How do your country's property rights rank? (US barely in top 20)
According to the 2010 Index of Economic Freedom (compiled by both the Wall Street Journal and the Heritage Foundation), property and land rights in the United States rank 19th out of 184 examined countries.
New Zealand is the top-ranked. Their judiciary is independent, and property contracts are notably secure. In China, property contracts are strongly protected. In Ireland, secured interests in property, both chattel and real estate, are recognized and enforced. An efficient, non-discriminatory legal system is accessible to foreign investors to protect and facilitate acquisition and disposition of all property rights.
Then there are countries at the other end of the spectrum.
Zimbabwe's government’s growing control of the economy puts many investments, particularly in real property, at risk. The United Nations estimates that the government’s Operation Restore Order caused more than 700,000 persons to lose their homes, their means of livelihood, or both. Many of the confiscated properties had proper titles. The executive branch strongly influences the judiciary and openly challenges court outcomes. Corruption and expropriation are common. And North Korean property rights are simply not guaranteed. Almost all property, including nearly all land property, belongs to the state, and the judiciary is not independent.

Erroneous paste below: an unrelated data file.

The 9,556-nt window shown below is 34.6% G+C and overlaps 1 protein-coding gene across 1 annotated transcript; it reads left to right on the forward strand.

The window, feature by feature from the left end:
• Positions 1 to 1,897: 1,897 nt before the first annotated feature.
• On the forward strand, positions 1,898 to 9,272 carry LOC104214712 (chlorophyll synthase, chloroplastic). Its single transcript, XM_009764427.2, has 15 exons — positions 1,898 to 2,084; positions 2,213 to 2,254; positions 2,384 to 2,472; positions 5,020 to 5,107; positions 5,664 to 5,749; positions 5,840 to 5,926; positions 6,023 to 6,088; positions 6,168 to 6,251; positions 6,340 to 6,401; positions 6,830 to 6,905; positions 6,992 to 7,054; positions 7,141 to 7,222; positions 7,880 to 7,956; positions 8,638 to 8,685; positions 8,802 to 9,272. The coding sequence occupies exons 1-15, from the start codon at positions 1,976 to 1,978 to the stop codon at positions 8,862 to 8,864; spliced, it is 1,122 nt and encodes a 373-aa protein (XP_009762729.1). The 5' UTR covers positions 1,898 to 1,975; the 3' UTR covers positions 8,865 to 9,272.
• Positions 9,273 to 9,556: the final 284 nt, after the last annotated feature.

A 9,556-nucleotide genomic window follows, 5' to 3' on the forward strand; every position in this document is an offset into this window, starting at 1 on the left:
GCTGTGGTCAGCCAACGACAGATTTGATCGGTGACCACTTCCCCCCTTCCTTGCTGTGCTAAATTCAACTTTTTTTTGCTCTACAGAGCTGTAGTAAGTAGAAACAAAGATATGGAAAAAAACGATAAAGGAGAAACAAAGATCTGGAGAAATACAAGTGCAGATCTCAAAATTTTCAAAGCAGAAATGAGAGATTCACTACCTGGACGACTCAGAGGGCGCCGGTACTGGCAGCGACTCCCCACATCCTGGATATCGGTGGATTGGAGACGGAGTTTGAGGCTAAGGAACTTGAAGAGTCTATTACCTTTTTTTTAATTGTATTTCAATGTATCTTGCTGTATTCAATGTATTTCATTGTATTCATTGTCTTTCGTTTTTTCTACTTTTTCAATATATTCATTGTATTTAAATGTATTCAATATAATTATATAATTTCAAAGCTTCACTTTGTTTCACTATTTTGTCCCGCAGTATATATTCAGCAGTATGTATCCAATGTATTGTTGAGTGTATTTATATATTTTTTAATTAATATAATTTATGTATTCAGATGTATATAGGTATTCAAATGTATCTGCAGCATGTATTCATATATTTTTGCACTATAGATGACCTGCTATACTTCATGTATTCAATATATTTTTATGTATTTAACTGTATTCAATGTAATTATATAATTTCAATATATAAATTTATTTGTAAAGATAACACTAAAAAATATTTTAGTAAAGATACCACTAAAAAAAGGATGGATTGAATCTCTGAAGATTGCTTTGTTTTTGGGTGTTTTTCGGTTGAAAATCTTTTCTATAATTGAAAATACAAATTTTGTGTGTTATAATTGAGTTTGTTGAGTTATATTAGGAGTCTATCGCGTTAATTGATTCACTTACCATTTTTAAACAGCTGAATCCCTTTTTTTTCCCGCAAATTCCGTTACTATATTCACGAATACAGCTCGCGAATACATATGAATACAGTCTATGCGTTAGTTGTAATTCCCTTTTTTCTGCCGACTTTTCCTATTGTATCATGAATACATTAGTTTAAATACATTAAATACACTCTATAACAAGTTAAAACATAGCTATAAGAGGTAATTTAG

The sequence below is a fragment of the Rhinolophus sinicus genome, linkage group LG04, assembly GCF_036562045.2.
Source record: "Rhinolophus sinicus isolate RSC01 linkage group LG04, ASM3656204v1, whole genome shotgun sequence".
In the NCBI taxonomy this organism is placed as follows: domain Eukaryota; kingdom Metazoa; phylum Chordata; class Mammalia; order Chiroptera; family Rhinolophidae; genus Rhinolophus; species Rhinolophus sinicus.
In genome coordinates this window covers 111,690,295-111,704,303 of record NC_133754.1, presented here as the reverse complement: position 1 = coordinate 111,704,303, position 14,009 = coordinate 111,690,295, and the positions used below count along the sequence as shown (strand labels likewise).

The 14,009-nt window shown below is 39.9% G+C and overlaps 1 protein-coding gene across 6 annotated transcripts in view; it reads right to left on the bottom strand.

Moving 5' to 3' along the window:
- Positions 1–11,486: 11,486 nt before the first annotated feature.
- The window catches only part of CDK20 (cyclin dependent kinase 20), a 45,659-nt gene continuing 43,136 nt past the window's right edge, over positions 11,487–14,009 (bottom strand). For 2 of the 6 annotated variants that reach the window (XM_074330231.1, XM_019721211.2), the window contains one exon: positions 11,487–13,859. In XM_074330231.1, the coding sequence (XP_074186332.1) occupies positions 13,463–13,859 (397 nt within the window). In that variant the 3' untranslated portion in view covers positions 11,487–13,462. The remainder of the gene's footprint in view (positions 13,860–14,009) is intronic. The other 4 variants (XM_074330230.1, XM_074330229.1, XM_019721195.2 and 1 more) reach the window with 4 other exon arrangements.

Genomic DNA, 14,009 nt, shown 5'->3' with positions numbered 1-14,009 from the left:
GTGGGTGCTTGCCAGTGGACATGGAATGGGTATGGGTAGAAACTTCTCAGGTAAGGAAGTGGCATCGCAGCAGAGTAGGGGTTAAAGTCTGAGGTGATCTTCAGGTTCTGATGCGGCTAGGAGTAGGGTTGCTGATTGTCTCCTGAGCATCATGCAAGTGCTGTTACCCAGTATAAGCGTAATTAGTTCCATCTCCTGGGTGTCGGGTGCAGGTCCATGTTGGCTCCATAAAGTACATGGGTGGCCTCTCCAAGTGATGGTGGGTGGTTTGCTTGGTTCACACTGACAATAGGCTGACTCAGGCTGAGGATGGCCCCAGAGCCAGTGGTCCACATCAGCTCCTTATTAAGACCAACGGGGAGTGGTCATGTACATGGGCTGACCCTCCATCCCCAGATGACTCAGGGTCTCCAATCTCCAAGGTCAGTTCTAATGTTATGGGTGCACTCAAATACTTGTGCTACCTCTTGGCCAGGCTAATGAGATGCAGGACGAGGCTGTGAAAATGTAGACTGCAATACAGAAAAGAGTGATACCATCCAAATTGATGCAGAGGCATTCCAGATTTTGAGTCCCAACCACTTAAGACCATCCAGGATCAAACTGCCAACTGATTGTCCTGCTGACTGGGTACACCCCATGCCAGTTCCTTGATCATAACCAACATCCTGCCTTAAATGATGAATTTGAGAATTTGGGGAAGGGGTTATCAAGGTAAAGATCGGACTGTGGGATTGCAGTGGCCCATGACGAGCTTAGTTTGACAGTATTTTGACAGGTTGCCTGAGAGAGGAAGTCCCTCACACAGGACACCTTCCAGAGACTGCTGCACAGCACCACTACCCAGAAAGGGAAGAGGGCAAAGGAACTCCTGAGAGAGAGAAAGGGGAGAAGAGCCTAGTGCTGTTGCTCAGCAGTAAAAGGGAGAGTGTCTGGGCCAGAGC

The countries with the highest property rights score:
- New Zealand
- Hong Kong
- The Netherlands
The countries with the lowest property rights score:
- Republic of Congo
- Sierra Leone
- North Korea
- Bosnia and Herzegovina
Property Rights: Identity, Dignity, and Opportunity for All competition semi-finalists announced! Vote for the best, innovative solutions that strengthen property rights in order to unleash economic and social opportunity. The 8-10 semi-finalists that receive the most votes will become the finalists.Vote here.